Zytom
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Re: Where to sell?

Post by Zytom » 16 Nov 2011, 21:13

I agree with Goudvink, premiums of 10 percent and more are excessive for regular bullion bars and coins.

At one of the largest gold dealers here in Belgium the spread on a Krugerrand (and other popular 1 troy ounce coins) is currently 2.5%. You pay 4.5% above spot when buying and you receive 2% above spot when selling your coins back to the dealer.

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Spruitje
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Re: Where to sell?

Post by Spruitje » 17 Nov 2011, 00:39

I agree with Goudvink & Zytom but I wonder what the premium will be just after a revaluation... perhaps 10% or more. :|
Study while others are sleeping; work while others are loafing; prepare while others are playing; and dream while others are wishing.
- William Arthur Ward -

bailouts4ever
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Re: Where to sell?

Post by bailouts4ever » 17 Nov 2011, 08:05

Good morning everyone,

Of course everyone would like to buy and sell without any premium at all. Fact though is that dealers make profits via premiums. With growing demand for physical they still expect jerks selling gold instead of buying it and that's where premiums applied even by Europe's largest dealers. Just checked and e.g. for Proaurum Switzerland the bid/ask spread for a Maple Leaf is 1371/1303 = 5%...

Who knows maybe in the future spreads will shrink making gold dealing a steady but boring business. But at least in the market I am active there is 5, 10, 20 percent premium for sales - depending on your channel.
Last edited by bailouts4ever on 17 Nov 2011, 08:22, edited 2 times in total.
0.00 € is what your account statement will show on a long enough timeline.

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Blondie
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Re: Where to sell?

Post by Blondie » 17 Nov 2011, 08:18

Dealers supply a service, they need to be paid for this. No premium, no dealer. Simple.

If gold were much more valuable, the premium would be much smaller percentage-wise, but must still be enough to cover the dealer's costs and supply a profit.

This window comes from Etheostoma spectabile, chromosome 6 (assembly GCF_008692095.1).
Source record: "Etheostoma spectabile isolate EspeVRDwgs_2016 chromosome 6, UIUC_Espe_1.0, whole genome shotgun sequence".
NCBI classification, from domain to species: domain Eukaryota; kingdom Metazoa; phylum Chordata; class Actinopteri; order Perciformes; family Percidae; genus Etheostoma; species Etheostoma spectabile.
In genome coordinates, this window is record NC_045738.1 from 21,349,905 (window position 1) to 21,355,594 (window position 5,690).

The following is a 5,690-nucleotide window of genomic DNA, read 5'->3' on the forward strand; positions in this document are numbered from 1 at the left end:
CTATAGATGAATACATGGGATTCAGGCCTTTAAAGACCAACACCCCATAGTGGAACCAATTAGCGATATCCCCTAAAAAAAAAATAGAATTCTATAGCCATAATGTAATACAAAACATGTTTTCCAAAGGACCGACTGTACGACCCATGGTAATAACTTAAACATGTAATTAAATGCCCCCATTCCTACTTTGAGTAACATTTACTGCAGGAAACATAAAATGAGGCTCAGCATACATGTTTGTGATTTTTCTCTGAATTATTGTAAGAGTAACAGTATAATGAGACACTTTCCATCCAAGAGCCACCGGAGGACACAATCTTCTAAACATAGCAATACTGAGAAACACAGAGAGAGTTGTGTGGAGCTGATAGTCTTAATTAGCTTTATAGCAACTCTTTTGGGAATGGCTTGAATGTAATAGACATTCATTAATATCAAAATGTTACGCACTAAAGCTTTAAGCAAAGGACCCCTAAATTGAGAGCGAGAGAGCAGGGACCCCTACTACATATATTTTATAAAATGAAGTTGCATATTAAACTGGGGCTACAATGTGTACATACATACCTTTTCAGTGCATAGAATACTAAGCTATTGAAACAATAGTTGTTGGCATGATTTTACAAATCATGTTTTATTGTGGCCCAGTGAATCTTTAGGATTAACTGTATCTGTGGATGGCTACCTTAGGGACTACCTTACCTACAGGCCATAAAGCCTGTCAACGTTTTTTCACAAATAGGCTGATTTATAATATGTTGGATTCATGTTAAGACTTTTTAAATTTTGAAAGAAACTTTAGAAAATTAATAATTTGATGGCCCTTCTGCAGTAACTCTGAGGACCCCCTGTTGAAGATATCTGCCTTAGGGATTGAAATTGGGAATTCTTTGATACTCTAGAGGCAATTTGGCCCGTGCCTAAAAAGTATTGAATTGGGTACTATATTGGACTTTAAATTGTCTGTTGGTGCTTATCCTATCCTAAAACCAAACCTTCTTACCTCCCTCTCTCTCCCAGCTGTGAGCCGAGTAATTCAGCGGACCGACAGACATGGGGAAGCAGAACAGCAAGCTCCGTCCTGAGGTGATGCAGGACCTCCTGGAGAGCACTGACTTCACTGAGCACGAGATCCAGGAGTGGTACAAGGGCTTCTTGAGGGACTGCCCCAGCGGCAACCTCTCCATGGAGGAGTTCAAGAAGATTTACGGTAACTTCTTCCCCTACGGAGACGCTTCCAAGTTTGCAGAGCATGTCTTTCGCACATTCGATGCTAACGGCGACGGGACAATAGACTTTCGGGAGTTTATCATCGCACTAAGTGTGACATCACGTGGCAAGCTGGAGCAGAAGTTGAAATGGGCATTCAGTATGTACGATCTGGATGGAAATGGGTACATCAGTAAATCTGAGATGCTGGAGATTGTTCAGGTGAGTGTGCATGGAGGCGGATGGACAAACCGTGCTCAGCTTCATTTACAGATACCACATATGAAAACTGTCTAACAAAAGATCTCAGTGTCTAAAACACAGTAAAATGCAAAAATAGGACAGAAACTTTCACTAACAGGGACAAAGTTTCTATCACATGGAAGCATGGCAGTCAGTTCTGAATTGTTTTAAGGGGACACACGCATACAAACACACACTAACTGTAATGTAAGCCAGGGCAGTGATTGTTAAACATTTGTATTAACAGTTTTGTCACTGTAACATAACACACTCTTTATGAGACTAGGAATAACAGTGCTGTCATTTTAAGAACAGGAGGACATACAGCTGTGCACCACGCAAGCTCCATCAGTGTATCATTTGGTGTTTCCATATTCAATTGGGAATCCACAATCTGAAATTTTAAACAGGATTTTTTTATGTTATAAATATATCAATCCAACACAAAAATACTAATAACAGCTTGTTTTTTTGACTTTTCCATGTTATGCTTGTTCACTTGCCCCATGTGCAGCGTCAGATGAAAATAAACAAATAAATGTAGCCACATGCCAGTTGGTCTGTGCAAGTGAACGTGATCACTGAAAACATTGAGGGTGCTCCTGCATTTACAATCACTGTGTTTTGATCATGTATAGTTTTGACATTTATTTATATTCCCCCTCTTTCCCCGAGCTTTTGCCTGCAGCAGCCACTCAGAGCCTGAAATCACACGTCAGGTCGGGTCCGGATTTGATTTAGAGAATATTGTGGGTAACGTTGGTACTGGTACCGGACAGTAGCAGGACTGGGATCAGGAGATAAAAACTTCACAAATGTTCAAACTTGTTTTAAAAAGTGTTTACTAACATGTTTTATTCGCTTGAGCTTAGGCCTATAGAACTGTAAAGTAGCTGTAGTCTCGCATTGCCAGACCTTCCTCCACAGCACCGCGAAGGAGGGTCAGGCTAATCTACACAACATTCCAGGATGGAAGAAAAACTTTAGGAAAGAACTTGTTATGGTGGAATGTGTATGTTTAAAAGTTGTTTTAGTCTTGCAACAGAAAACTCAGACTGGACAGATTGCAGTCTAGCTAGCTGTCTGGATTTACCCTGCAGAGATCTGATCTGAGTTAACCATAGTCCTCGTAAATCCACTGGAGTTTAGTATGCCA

Just like any other business... if its customers are too stingy to make the business viable, then it is a service they will have to do without.
You don't own your stuff; your stuff owns you.
http://flowofvalue.blogspot.com/

bailouts4ever
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Re: Where to sell?

Post by bailouts4ever » 17 Nov 2011, 08:23

Exactly. Without a certain (even small) margin there is no advantage in taking the risk of running a business. Gold dealers have been doing great in recent years not only due to premiums but also through price hikes.

Filling up the gold stock Monday, selling the stuff on Thursday including the 5% price raise in between...but these times are gone right now...
0.00 € is what your account statement will show on a long enough timeline.

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Blondie
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Re: Where to sell?

Post by Blondie » 17 Nov 2011, 08:31

bailouts4ever wrote:Exactly. Without a certain (even small) margin there is no advantage in taking the risk of running a business. Gold dealers have been doing great in recent years not only due to premiums but also through price hikes.

Filling up the gold stock Monday, selling the stuff on Thursday including the 5% price raise in between...but these times are gone right now...
Most dealers buy and sell at the same rate, so the premium is all they ever make. Possible profits and losses due to price variations are thus hedged out of existence.
In other words they have no exposure to price changes, unless they expose themselves on purpose. In a bull market an unhedged dealer could just wait out a correction to avoid a loss, but this isn't how professional dealerships are run.
You don't own your stuff; your stuff owns you.
http://flowofvalue.blogspot.com/